is provided, presumably to allow for the linkage of mission-specific
modules. Plug-and-play indeed.
Further on the horizon is the technology of the JEDI (Joint Expeditionary
Digital Information) vest (see CNN.com
- Space - Army develops prototype for 'wired' soldier of tomorrow
- April 19, 2000), allowing for satellite linkage and even larger
Nor is the USA alone in exploring advanced technology for infantry.
The UK has a program called Crusader 21, and Australia has Land
125 (see National
Defense Magazine), although their technological foci differ,
in part due to differences in intended application.
These networking technologies point to a potentially radical reorganization
in how infantry coordinates activity, exceeding at least temporarily
the capacity to apply it effectively. Networked combat may
empower infantry to unprecedented levels by providing them with
sufficient information to make better decisions, rather than suffering
tactical information flows being overly constrained by hierarchy.
Improved and readily available intelligence enhances situational
awareness in combat. Current doctrine is shifting, exploring the
possibility of more robust "internetted" command structure (see
Pam 525-5, Chapter 2).
They haven't applied all the lessons they could have from the Internet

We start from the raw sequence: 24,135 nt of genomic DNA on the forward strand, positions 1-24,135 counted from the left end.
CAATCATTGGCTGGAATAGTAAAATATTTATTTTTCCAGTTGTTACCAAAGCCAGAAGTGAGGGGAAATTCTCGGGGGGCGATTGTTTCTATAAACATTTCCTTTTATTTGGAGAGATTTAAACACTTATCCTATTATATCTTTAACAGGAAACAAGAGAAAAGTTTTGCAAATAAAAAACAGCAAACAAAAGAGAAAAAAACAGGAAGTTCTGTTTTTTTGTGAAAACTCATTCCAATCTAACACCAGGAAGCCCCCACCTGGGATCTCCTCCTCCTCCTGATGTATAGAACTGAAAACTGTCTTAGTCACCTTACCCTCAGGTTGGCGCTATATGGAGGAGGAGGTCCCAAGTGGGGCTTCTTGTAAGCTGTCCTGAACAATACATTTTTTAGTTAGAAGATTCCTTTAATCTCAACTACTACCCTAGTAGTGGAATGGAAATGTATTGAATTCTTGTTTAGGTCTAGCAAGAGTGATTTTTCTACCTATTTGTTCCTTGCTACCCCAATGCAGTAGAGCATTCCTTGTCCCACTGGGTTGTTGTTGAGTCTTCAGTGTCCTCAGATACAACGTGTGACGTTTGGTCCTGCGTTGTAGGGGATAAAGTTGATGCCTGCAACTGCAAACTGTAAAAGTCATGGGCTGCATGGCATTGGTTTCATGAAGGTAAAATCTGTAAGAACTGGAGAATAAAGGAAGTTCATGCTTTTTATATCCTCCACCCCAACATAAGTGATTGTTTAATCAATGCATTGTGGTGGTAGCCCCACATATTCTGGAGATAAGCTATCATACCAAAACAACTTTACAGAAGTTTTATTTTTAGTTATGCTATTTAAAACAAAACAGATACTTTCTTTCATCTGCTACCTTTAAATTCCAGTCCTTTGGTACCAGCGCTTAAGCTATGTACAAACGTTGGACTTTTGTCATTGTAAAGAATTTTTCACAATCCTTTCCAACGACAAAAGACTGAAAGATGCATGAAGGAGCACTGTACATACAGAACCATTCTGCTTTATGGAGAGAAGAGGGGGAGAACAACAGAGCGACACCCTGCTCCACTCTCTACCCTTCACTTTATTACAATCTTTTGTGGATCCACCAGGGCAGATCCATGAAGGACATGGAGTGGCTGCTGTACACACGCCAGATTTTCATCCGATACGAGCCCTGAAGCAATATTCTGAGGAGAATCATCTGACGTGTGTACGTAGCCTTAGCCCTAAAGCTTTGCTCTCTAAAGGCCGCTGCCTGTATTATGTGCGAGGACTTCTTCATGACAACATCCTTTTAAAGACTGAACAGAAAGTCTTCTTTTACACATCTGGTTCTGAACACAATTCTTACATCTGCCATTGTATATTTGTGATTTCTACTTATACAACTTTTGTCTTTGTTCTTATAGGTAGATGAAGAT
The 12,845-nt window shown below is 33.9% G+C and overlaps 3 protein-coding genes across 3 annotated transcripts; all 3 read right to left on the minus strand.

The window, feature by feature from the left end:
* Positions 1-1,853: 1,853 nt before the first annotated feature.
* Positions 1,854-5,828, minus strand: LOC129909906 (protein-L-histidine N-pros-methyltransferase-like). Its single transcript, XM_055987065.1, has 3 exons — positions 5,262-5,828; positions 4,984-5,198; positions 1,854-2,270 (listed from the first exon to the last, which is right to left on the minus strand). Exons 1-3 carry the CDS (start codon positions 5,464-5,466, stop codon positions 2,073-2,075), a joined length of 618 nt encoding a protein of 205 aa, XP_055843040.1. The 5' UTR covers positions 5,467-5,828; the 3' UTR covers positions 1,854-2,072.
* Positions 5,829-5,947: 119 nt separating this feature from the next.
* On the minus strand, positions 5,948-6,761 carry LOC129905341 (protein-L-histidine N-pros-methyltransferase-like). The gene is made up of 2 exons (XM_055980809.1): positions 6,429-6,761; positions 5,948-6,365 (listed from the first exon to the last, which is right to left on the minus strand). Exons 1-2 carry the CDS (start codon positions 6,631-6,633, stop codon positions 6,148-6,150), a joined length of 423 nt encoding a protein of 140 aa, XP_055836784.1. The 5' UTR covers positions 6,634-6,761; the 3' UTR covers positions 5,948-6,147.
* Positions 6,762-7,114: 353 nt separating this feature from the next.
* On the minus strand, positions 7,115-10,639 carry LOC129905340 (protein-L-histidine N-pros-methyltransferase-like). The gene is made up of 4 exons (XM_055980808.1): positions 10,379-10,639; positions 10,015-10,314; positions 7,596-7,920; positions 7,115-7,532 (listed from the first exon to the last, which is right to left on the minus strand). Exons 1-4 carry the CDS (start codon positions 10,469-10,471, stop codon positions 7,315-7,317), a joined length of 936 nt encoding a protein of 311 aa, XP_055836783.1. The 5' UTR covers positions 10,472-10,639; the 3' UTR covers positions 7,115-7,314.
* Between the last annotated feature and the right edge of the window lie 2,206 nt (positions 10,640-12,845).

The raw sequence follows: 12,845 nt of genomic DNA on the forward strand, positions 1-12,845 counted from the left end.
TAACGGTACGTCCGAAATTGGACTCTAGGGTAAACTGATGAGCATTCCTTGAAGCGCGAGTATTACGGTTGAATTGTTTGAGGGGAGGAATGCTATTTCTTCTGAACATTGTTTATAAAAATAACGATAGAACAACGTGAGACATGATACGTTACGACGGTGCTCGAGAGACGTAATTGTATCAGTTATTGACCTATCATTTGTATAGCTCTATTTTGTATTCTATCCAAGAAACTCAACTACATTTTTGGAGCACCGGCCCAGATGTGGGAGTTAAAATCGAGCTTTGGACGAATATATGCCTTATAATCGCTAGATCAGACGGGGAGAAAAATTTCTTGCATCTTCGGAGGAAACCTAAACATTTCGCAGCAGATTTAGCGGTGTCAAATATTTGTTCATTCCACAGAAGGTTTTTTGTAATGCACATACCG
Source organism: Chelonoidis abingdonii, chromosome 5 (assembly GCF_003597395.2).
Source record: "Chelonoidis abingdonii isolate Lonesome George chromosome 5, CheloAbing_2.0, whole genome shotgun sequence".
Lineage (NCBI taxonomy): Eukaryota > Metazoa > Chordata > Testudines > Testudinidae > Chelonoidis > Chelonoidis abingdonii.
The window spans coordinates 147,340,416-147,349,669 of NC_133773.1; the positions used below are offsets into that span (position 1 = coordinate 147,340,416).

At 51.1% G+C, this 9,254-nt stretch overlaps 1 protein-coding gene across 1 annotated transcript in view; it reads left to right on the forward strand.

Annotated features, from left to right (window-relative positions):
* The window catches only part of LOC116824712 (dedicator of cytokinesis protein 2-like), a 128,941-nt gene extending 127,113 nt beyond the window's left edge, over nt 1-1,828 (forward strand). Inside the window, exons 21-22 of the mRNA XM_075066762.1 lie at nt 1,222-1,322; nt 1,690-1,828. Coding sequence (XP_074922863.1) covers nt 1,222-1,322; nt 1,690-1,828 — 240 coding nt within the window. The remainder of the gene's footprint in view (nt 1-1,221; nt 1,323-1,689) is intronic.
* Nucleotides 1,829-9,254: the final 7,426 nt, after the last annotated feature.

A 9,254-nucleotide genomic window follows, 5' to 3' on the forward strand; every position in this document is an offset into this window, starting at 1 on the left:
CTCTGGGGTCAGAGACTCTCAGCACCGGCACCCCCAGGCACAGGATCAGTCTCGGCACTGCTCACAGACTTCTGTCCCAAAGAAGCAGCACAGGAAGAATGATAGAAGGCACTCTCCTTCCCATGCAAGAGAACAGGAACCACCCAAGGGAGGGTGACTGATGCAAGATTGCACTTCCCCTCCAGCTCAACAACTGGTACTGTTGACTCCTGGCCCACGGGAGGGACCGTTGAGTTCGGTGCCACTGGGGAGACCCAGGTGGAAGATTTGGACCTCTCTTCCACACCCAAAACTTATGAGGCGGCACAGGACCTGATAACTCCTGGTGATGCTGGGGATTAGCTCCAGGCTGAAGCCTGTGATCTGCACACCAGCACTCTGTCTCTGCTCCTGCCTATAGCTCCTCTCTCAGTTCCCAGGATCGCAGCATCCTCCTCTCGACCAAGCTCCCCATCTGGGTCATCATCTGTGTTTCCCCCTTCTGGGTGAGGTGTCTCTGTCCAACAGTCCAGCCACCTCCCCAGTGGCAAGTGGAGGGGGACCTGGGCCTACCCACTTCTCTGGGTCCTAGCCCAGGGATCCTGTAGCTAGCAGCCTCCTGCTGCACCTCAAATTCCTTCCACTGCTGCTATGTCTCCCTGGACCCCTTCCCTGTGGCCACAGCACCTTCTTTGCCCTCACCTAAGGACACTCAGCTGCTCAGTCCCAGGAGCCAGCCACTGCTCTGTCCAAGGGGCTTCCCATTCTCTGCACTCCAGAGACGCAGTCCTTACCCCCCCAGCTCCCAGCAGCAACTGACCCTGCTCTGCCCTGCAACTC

with regard to network robustness. Take out a single node
on the Internet, and traffic can be diverted down alternate routes.
Internet-style redundancy and robustness suggest a slightly more
expensive approach of equipping all suits as potential leaders,
allowing the squad to retain more of its effectiveness should the
leader unit be disabled. This would also maximize the capacity
for individual soldiers to reconfigure their roles should the situation
Despite the technological appeal inherent in such attempts at RMA
(Revolution in Military Affairs), we must also bear in mind the
human element in warfare and avoid technofetishist tunnel vision
Revolution in Military Affairs: Forword and Summary). We are
a long way off from fully automated warfare in the style of the
Terminator movies, and that is probably better than the inhuman
[As an exercise in Internet OSI (open source intelligence) gathering,
all source information was obtained from the Internet with the assistance
of conventional search engines. There was some disagreement between
sources regarding some specifications, but this can be at least
partially explained by the evolutionary nature of the project specifications.]
Lai is currently a senior programmer. His first encounter
with computers was around 1980. Since then he has developed many
geekly talents and skills in his quest to be a modern day Renaissance
man. Still not King. His physical presence is located in Toronto,